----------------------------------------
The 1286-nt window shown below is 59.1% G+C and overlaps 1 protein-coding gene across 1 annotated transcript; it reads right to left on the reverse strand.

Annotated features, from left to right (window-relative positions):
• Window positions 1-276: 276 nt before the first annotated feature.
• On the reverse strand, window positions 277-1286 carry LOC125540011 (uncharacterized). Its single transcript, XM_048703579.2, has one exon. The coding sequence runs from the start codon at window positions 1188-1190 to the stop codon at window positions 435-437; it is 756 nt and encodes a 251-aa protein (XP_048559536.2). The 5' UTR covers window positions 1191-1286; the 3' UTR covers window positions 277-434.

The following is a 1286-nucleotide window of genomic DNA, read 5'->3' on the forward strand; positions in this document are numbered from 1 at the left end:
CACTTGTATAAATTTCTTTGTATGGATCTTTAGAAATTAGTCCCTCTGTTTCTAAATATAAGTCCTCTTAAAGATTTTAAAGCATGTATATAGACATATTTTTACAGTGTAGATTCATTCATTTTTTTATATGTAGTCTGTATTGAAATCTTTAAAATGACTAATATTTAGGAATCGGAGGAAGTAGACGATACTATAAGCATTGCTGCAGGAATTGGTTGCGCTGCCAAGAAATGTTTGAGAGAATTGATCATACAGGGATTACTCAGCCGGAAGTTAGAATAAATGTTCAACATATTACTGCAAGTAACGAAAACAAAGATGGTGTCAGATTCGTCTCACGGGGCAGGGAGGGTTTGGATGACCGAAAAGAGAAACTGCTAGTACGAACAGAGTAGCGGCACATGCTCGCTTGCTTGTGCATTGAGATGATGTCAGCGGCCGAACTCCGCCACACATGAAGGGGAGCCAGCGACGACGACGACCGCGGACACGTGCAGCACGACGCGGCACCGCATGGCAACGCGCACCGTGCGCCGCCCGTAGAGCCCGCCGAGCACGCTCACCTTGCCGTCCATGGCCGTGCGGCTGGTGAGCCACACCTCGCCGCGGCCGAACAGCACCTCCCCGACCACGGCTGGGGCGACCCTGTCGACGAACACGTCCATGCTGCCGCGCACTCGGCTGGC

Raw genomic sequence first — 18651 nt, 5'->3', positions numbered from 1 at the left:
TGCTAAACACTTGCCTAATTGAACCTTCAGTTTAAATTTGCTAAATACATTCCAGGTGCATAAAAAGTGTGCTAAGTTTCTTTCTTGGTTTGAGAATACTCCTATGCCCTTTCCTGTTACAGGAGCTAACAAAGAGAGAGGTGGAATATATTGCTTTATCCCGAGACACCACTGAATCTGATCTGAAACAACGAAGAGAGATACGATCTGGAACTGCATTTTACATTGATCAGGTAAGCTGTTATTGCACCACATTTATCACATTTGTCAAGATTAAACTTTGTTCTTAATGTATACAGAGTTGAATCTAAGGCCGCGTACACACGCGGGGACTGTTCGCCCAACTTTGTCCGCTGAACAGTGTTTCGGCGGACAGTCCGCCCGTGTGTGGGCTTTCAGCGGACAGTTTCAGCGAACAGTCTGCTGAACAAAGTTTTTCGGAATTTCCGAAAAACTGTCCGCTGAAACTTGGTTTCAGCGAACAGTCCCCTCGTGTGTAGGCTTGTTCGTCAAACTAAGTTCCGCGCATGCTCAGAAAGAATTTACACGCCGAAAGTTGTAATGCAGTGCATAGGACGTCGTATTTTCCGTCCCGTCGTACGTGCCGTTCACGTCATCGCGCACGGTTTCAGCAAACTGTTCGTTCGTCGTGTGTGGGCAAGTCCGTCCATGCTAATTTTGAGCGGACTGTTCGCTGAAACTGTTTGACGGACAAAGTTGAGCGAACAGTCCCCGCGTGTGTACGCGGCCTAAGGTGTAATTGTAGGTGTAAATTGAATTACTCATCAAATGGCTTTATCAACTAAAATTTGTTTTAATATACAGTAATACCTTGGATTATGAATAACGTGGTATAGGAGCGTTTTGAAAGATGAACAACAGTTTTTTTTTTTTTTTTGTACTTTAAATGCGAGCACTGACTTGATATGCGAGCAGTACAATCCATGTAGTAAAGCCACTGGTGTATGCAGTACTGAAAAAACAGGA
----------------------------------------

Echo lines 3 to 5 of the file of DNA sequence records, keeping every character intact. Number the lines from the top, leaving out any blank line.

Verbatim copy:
• Window positions 1-276: 276 nt before the first annotated feature.
• On the reverse strand, window positions 277-1286 carry LOC125540011 (uncharacterized). Its single transcript, XM_048703579.2, has one exon. The coding sequence runs from the start codon at window positions 1188-1190 to the stop codon at window positions 435-437; it is 756 nt and encodes a 251-aa protein (XP_048559536.2). The 5' UTR covers window positions 1191-1286; the 3' UTR covers window positions 277-434.

The following is a 1286-nucleotide window of genomic DNA, read 5'->3' on the forward strand; positions in this document are numbered from 1 at the left end: